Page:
How being a volunteer for charity SSAFA is vital to help veterans

Jason Wheeler
Jason Wheeler
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Coming out of the armed forces can be a lonely and tricky place. As some veterans feel lost and even contemplate taking their own life, military charity SSAFA provides practical and emotional support for those who feel they have no way out. Natalie Walker speaks to the Lancashire branch about its work and the need for more volunteers.

The military charity, which has supported currently serving members of our Armed Forces, veterans and their families for over 131 years, is seeing the requests for support from this group increase and become more complex.

It support members of the Armed Forces community including Jason Wheeler, who served 15 years in the Army, as a Corporal in the Queen’s Royal Hussars.

The 43-year-old was medically discharged in 2013 suffering from PTSD and depression and became increasingly isolated. When he was burgled in 2015 it proved to be a turning point and a SSAFA caseworker has helped him to look to the future.

He says: “Afghanistan was the first time I had seen anyone get shot. I worked with some fantastic guys and I could not get it round by head why these people were getting killed.

“I remember coming back home and I didn’t want to be alive anymore. My intention was to fall asleep and not wake up.

Chris Nelson

Chris Nelson

“I tried to take my own life five times. I started to starve myself. Rubbish was accumulating in my flat and I was hoarding bottles of urine.

“Luckily SSAFA gave me a life again. My case worker saw something in me that I couldn’t see. SSAFA dealt with the bigger picture, giving me emotional and practical support. They applied for funding for me so I could redecorate my flat.

“I started to feel good again and I wanted to live.

“I now have a fantastic relationship with my daughter and I have so many reasons to get up in the morning.

SSAFA campaign poster

SSAFA campaign poster

“SSAFA has pulled out all the stops and it has given me my life again.”

SSAFA’s Lancashire branch supported 135 veterans and their families in 2016.

It operates volunteer led support services from divisions in Blackpool, Wyre and Flyde, Burnley and Padiham, Hyndburn, Lancaster, Pendle, Preston and South Ribble and Chorley, Ribble Valley, Rossendale and West Lancashire with an urgent need for new volunteer caseworkers in East Lancashire and Blackpool.

SSAFA volunteer caseworkers help in a range of ways, including visiting veterans in their homes and providing support with issues such as homelessness, marriage breakdown, mental health problems, debt, and training costs to get back into work.

SSAFA helps access funds for house adaptations for a service man or woman injured whilst fighting for their country.

Volunteers also befriend elderly veterans to combat loneliness and isolation.

Chris Nelson, of Hoghton, served in the Royal Engineers and after seeking support from the charity, opted to become a volunteer case worker.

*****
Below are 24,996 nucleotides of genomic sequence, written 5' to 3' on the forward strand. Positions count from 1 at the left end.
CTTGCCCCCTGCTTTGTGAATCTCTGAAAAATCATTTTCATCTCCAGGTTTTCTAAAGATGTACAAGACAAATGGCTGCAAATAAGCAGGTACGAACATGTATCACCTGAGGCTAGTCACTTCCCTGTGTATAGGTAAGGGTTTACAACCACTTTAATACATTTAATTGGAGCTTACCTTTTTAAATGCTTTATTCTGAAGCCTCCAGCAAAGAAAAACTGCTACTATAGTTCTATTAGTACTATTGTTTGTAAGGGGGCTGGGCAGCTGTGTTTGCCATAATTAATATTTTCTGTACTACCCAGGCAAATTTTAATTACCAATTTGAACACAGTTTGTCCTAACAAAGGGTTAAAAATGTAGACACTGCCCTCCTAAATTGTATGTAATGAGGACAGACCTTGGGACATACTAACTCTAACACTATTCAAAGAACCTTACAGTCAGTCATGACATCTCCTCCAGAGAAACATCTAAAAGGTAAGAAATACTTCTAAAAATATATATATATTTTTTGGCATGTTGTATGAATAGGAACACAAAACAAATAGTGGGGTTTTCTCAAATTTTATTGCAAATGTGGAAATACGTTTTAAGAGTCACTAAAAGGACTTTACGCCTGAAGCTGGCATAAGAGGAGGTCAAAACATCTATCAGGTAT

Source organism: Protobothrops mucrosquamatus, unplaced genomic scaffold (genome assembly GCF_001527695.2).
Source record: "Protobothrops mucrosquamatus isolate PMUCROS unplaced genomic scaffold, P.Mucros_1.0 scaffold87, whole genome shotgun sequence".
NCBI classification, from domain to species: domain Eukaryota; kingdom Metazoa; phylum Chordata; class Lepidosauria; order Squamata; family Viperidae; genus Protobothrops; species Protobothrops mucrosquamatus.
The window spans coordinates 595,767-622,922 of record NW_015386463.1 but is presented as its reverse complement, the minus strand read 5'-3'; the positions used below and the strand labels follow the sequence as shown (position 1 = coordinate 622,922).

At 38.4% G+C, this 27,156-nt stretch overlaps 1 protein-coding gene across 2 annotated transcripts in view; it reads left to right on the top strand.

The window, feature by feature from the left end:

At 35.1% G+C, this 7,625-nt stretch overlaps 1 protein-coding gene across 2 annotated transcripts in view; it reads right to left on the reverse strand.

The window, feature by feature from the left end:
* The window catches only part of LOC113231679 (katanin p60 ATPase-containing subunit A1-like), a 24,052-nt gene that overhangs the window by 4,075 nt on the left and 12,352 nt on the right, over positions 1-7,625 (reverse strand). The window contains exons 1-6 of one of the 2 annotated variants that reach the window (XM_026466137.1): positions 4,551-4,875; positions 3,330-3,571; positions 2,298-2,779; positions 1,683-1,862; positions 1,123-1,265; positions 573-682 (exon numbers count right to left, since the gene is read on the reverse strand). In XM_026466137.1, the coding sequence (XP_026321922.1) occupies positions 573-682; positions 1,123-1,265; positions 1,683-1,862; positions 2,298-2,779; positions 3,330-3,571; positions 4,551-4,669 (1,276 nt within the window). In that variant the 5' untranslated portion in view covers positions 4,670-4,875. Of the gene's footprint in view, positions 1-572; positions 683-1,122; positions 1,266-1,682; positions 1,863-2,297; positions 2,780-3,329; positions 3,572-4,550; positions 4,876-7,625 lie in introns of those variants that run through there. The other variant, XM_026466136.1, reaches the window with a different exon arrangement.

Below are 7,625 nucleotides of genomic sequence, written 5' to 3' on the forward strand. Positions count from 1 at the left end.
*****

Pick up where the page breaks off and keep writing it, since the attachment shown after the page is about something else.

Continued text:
The 54-year-old says: “I was a serving soldier and SSAFA helped me and my family.

“I wanted to repay the kindness the volunteers showed me.

“When I first started as a volunteer veterans were aged 70 or 80, now we get them as young as 19 as they come out of serving in Afghanistan with horrific injuries.

“There are many different factors involved with problems after being in the forces.

“Post Traumatic Stress Disorder (PTSD) can hit 25 to 30 years down the line. Veterans may develop a drink or drug problem, so we can put them in touch with the right people.

“We also check up on the welfare rights of ex military in custody.”

Chris strongly urges people to consider volunteering as the charity’s services are vital in supporting ex-servicemen and women.

He adds: “I really enjoy volunteering. Nothing makes me feel better than helping someone who has fallen on hard times and putting a smile on the face.

“You don’t need a military background. Volunteers will be trained at our central office in London during a three or four day course.”

Sue Pillar, SSAFA director of volunteer operations and former Army Lieutenant Colonel, said: “SSAFA predicts that the welfare needs of the Armed Forces community in Lancashire will continue to rise. World War Two veterans are now well into their 90s and the impact of conflicts such as the Falklands, Bosnia, Iraq and Afghanistan on our younger veterans and their families continue to reveal themselves.

“SSAFA is looking for local men and women who are willing and able to help provide a lifeline to veterans and their families in need. Volunteering for SSAFA is a unique challenge that is rewarding, interesting and hands-on, that requires planning and problem solving using local knowledge to support the varying needs of a wide range of people.

“The men and women who have served in our Armed Forces have given so much it is now up to us to support them.”

If you are interested in joining your local SSAFA Lancashire team, visit http://www.ssafa.org.uk/newrecruits or call 0800 032 5612.